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Moving Services to VoIP

As broadband emerges, here are pointers to ready your network for unified communications.

posted January 24, 2011  |  Appears in the February 2011 issue of FedTech Magazine.

As the Internet plays an ever-increasing role for all things IT, VoIP inevitably enters the conversation. Voice over Internet Protocol began as a hobbyist technology, but as Internet networks have evolved from dial-up to broadband (copper to IP), VoIP has matured to a carrier-grade service that organizations of all sizes routinely use today.

As the Internet plays an ever-increasing role for all things IT, VoIP inevitably enters the conversation. Voice over Internet Protocol began as a hobbyist technology, but as Internet networks have evolved from dial-up to broadband (copper to IP), VoIP has matured to a carrier-grade service that organizations of all sizes routinely use today.

For any IT manager looking to reduce costs as well as make better use of networks, VoIP has a lot to offer. So how can an agency reap the benefits as quickly as possible and begin moving web services to VoIP? Here are five tips to get you started.

Tip 1: Ensure Control over QOS

VoIP is not a bandwidth-intensive data application, especially compared with other modes such as video. In that regard, VoIP is manageable to run, and your network will not likely need any upgrading. But unlike most data applications, voice is a real-time communications mode and behaves differently in the network.

That’s why QOS — quality of service — is so important, and not all VoIP providers are created equally. If your VoIP service runs over the public Internet, you likely will not have control over QOS, especially in terms of prioritizing voice for bandwidth access. To address this, your VoIP provider should be operating its own network — mostly or entirely private — or it can provide QOS tools to optimize performance over a public network.

Tip 2: Plan for Security

Another way VoIP differs from other data applications is that it interfaces with endpoints that have only one function: IP PBX to enable telephony. In this regard, VoIP poses new security vulnerabilities that are not shared with other data applications.

Existing security solutions — primarily firewalls — are perfectly adequate for their intended purpose but are not an effective proxy for VoIP. Again, the real-time nature of VoIP requires a different feature set, which is better addressed by purpose-built network elements such as Session Initiation Protocol–aware firewalls and session border controllers.

Tip 3: Do Not Assume Apples-to-Apples

VoIP offers advantages over conventional telephony, but it is not always a straight-up exchange. The aforementioned QOS issue is a good example at a meta level, but there are also items on a more granular level you need to consider. One would be the accessibility of toll-free numbers (such as 800, 866, 877 and the like), which typically must be ensured as a public service to citizens.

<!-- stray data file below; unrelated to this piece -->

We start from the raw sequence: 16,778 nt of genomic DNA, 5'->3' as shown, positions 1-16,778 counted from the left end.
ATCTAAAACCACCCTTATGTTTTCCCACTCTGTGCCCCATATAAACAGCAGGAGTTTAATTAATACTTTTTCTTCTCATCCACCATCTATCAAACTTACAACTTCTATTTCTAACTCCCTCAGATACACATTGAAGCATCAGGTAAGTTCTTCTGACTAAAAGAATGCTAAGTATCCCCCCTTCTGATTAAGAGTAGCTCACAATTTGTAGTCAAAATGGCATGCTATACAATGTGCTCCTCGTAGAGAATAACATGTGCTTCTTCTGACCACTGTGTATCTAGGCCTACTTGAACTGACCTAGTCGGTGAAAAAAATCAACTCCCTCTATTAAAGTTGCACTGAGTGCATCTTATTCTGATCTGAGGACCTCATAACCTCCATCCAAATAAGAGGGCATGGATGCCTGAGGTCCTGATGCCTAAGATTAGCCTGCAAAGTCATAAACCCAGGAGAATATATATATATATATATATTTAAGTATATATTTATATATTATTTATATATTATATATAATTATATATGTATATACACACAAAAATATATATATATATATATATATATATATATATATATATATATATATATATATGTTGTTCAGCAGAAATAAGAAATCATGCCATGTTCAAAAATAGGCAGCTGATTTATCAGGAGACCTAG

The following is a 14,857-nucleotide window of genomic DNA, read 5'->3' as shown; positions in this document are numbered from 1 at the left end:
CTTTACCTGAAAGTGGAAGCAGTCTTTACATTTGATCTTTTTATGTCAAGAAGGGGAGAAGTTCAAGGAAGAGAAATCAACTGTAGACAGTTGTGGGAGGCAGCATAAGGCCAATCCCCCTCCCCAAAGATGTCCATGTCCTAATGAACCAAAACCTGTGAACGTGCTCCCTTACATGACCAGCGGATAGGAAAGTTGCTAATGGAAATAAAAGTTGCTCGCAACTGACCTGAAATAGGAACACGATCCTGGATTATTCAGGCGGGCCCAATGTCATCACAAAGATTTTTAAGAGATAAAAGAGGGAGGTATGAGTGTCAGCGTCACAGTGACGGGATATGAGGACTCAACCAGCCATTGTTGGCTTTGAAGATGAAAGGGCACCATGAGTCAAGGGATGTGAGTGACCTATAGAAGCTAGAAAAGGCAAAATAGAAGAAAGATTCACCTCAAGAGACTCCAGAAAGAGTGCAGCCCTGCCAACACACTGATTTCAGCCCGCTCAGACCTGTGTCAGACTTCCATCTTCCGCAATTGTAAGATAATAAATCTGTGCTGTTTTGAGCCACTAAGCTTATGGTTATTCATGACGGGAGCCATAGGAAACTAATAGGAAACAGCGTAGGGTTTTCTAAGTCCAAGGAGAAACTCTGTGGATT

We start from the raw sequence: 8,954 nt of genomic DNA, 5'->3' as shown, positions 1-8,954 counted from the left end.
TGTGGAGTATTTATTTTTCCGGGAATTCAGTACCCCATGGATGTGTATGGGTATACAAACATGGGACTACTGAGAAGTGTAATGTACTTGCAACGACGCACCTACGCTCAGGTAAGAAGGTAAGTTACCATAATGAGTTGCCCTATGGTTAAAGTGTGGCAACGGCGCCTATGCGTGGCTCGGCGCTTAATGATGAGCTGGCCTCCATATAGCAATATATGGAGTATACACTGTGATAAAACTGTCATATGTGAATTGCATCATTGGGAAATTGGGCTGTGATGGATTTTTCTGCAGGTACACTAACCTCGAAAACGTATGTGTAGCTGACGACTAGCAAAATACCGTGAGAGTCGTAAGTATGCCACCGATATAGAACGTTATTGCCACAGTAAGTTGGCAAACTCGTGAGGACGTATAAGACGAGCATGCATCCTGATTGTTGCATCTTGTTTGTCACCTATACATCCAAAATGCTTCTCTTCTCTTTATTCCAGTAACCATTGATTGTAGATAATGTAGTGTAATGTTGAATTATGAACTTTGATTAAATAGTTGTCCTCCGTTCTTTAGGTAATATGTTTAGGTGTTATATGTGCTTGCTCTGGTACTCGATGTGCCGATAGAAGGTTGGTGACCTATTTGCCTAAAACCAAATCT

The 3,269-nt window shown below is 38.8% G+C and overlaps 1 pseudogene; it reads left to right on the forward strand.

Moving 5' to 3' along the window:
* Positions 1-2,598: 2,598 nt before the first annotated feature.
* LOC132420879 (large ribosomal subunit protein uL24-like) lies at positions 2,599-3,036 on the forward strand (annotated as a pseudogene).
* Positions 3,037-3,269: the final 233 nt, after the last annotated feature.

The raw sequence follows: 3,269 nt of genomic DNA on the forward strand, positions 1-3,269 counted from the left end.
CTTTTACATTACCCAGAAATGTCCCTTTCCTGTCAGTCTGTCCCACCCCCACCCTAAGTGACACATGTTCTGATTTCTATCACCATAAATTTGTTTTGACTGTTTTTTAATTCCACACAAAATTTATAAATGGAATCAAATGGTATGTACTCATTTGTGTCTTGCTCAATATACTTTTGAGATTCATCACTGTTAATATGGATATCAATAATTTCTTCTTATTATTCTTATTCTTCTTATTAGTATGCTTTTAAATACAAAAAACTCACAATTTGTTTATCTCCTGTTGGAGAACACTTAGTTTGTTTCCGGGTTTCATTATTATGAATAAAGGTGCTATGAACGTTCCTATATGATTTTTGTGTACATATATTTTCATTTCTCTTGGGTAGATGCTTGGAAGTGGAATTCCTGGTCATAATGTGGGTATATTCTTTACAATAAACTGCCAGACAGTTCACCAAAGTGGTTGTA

Within the United States, these numbers are pretty universal from any public-switched telephone network access point. This should be the case with VoIP, but it may not hold, particularly if the service is routed through a data center located outside the country.

Tip 4: Plan for More Traffic Monitoring

VoIP provides more options for communicating, making you more accessible for public inquiries. Besides toll-free numbers for calls into agencies, you can provide a web-based option with click-to-call from a PC. Unlike toll-free numbers, however, these will not add cost and will make it easier for people to reach you.

Furthermore, most VoIP services include free domestic long distance, so cost is no longer a barrier for making outbound calls to respond to inquiries. This also means that inter- and intra-agency calls are free, making it easier to engage others who may be better suited for a complex inquiry.

All of these options should increase the volume of telecom activity, but being IP-based, VoIP calls are logged, making it easy to track and manage call flows.

Photo: Magictorch/Getty Images

Tip 5: VoIP Is a Means, Not an End

There is more to VoIP than lowering telecom costs or consolidating voice into your data network. Many metrics exist to help you show a positive return on investment, but VoIP’s greater value lies in making your workers and departments more productive and responsive to the public. With VoIP, citizens have more options to communicate, not just with voice but also with other modes.

As broadband adoption grows, everyone will communicate more over the web and via their computers — and less over traditional phones.

Over time, VoIP will become integrated with other modes such as video and web services, creating new opportunities for serving the public. The possibilities for broadband-based communications are just emerging, and VoIP is the first step an organization can take to future-proof IT investments as the information economy continues to evolve.

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